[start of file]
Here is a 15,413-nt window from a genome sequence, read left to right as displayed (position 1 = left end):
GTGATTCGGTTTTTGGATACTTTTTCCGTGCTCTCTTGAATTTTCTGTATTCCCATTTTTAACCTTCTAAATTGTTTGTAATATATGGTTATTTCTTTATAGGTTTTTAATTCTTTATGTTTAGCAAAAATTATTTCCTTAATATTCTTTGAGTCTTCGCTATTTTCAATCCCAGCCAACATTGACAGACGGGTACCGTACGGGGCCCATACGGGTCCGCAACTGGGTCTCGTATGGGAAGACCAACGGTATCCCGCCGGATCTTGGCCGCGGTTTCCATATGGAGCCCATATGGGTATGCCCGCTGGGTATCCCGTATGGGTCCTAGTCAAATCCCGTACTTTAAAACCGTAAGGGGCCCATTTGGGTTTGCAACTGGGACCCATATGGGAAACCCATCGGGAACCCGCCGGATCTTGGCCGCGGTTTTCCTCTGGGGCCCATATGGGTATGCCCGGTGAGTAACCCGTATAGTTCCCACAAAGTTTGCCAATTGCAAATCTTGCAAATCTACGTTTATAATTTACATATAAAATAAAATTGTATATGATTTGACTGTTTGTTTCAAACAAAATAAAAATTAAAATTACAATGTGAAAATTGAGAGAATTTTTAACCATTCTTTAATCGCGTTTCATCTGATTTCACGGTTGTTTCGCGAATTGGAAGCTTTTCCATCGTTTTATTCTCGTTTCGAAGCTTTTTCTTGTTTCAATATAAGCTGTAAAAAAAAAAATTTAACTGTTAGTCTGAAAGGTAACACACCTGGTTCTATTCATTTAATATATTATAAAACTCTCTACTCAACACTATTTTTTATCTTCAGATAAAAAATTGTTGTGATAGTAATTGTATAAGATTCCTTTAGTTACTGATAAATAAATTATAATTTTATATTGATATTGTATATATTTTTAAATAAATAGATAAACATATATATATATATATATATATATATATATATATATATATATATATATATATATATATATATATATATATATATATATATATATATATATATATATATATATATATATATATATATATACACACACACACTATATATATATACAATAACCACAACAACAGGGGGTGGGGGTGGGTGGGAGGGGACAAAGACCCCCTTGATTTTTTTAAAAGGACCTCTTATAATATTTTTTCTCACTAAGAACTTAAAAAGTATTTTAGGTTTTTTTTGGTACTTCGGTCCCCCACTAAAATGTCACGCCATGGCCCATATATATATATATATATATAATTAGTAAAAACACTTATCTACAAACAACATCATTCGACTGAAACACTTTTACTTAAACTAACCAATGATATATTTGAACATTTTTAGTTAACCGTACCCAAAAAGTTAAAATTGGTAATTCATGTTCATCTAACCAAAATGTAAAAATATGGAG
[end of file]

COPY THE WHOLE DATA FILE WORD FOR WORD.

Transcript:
Here is a 15,413-nt window from a genome sequence, read left to right as displayed (position 1 = left end):
GTGATTCGGTTTTTGGATACTTTTTCCGTGCTCTCTTGAATTTTCTGTATTCCCATTTTTAACCTTCTAAATTGTTTGTAATATATGGTTATTTCTTTATAGGTTTTTAATTCTTTATGTTTAGCAAAAATTATTTCCTTAATATTCTTTGAGTCTTCGCTATTTTCAATCCCAGCCAACATTGACAGACGGGTACCGTACGGGGCCCATACGGGTCCGCAACTGGGTCTCGTATGGGAAGACCAACGGTATCCCGCCGGATCTTGGCCGCGGTTTCCATATGGAGCCCATATGGGTATGCCCGCTGGGTATCCCGTATGGGTCCTAGTCAAATCCCGTACTTTAAAACCGTAAGGGGCCCATTTGGGTTTGCAACTGGGACCCATATGGGAAACCCATCGGGAACCCGCCGGATCTTGGCCGCGGTTTTCCTCTGGGGCCCATATGGGTATGCCCGGTGAGTAACCCGTATAGTTCCCACAAAGTTTGCCAATTGCAAATCTTGCAAATCTACGTTTATAATTTACATATAAAATAAAATTGTATATGATTTGACTGTTTGTTTCAAACAAAATAAAAATTAAAATTACAATGTGAAAATTGAGAGAATTTTTAACCATTCTTTAATCGCGTTTCATCTGATTTCACGGTTGTTTCGCGAATTGGAAGCTTTTCCATCGTTTTATTCTCGTTTCGAAGCTTTTTCTTGTTTCAATATAAGCTGTAAAAAAAAAAATTTAACTGTTAGTCTGAAAGGTAACACACCTGGTTCTATTCATTTAATATATTATAAAACTCTCTACTCAACACTATTTTTTATCTTCAGATAAAAAATTGTTGTGATAGTAATTGTATAAGATTCCTTTAGTTACTGATAAATAAATTATAATTTTATATTGATATTGTATATATTTTTAAATAAATAGATAAACATATATATATATATATATATATATATATATATATATATATATATATATATATATATATATATATATATATATATATATATATATATATATATATATATATATATATATATATATATATACACACACACACTATATATATATACAATAACCACAACAACAGGGGGTGGGGGTGGGTGGGAGGGGACAAAGACCCCCTTGATTTTTTTAAAAGGACCTCTTATAATATTTTTTCTCACTAAGAACTTAAAAAGTATTTTAGGTTTTTTTTGGTACTTCGGTCCCCCACTAAAATGTCACGCCATGGCCCATATATATATATATATATATAATTAGTAAAAACACTTATCTACAAACAACATCATTCGACTGAAACACTTTTACTTAAACTAACCAATGATATATTTGAACATTTTTAGTTAACCGTACCCAAAAAGTTAAAATTGGTAATTCATGTTCATCTAACCAAAATGTAAAAATATGGAG